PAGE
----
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How to protect your identity

How to protect your identity

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Although awareness and prevention are very important, it's best take the attitude that we are all in a post-prevention world. Simply assume all of your information is already out there on the internet in some form.

Protect yourself

  • Change your habits - Understand how your habits may put you at risk. Look at your email usage, password management, social media, etc. A few quick steps you can take include creating separate email accounts for work and personal use, being cautious about clicking on links or attachments sent to you in emails, as well as creating complex passwords and changing them regularly.
  • Keep watchLearn how
    It may be months before you learn that your identity has been stolen—unless you regularly check each of your credit reports for unauthorized transactions (which you ideally would do every quarter with each credit bureau). Request a copy of your credit report directly from the credit bureaus in your country. If you do experience fraud and identity theft, partnering with a reputable identity restoration service will help you recover as quickly as possible.  
  • Freeze your credit - Learn how 
    One of the strongest preventative measures you can take is to freeze your credit. It makes it difficult for cybercriminals to open up new accounts in your name or your children’s names. To freeze your credit in the United States, simply call the three credit bureaus (Equifax, Experian and TransUnion) and request a freeze. We suggest doing the same for all family members. A security freeze does not affect your credit score. And if you want to take a loan, unfreezing your credit is simple.

Protect your family & household

  • Work with your children of all ages to make sure their online accounts do not use their personal information as part of an email address or usernames. 
  • Help them create complex passwords on their devices and accounts (that means a mix of numbers, upper- and lowercase letters and symbols).   Advise them to use different passwords for different sites. Consider using a password manager ( learn how ) so the whole family can share certain accounts without difficulty - and without everyone knowing all passwords. 
  • Either have your children or you yourself review the apps on their devices so you can limit or turn off location tracking for unnecessary apps. It is also important to remember, less is more: Be more anonymous online.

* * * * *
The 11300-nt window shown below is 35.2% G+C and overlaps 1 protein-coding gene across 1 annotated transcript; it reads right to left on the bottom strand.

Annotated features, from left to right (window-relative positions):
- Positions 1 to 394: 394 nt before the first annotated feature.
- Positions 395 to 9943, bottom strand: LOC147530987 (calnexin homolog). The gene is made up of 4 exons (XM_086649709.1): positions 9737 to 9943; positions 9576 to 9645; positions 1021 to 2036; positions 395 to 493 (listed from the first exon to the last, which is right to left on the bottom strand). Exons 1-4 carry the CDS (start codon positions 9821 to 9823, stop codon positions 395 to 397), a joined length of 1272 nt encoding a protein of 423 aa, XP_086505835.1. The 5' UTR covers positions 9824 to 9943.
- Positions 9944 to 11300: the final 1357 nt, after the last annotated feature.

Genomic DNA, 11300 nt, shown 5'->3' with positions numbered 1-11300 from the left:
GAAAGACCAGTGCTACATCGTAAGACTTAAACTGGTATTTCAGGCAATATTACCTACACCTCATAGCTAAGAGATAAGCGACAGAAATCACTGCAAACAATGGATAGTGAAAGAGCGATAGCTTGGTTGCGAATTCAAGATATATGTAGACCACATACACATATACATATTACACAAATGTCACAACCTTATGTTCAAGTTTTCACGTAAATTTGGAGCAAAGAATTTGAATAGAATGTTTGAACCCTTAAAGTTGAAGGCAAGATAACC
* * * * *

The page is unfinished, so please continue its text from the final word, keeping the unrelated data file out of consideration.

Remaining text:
• Set up at least two separate networks in homes, especially if your home has children. Use one network for all your business, sensitive transactions, and remote work. Dedicate a separate network for less sensitive transactions, including your children’s and your online activities, any schoolwork, family entertainment and social media. If your home has a lot of smart devices or is fully automated, consider adding a third network and a separate network.
  • Create a safety net for elderly and vulnerable people. For daily finances, it is important that someone who is trusted is added to their accounts to receive alerts so that if the elder doesn’t catch unusual activity, someone else will. For overall wealth, you may want to suggest that they do an inventory with their financial advisor of all their online assets, and discuss with their lawyer how those assets fit into their estate plan.

How a criminal could steal your identity

Why do scammers need so much personal information about us to commit fraud?  The primary defense employed by the credit bureaus and others to protect our credit files is something called “knowledge-based authentication” (KBA) questions. These are questions that supposedly only you know, like your mother’s maiden name or the name of your high school.  While KBAs create a roadblock for many scammers, many criminals who successfully mine the data-rich environment on the surface and dark web can often come up with the answers.
  • An identity thief builds out a wide profile of you. A criminal may start with a basic profile that includes name, address, Social Security number and date of birth, which he bought on the dark web. From there, he would go to one of the many background-check websites on the surface web and find out as much as he can about the person.
  • For a small fee, submitting just your name will produce a report containing all of your current and previous addresses, phone numbers, social media sites and email addresses. The report can also provide descriptions of your family members and neighbors and details about property past and present that you have owned — including mortgage documents and amounts. It’s all legal; the information is pulled from public documents. 
  • Armed with all this data and personal history, the assault starts. Criminals can infiltrate your credit bureau files; change your contact phone numbers and emails; take over your bank or investment accounts; create new credit card accounts; and even take out personal loans. It can months later, when the damage is done, that you find out and the criminal is gone.

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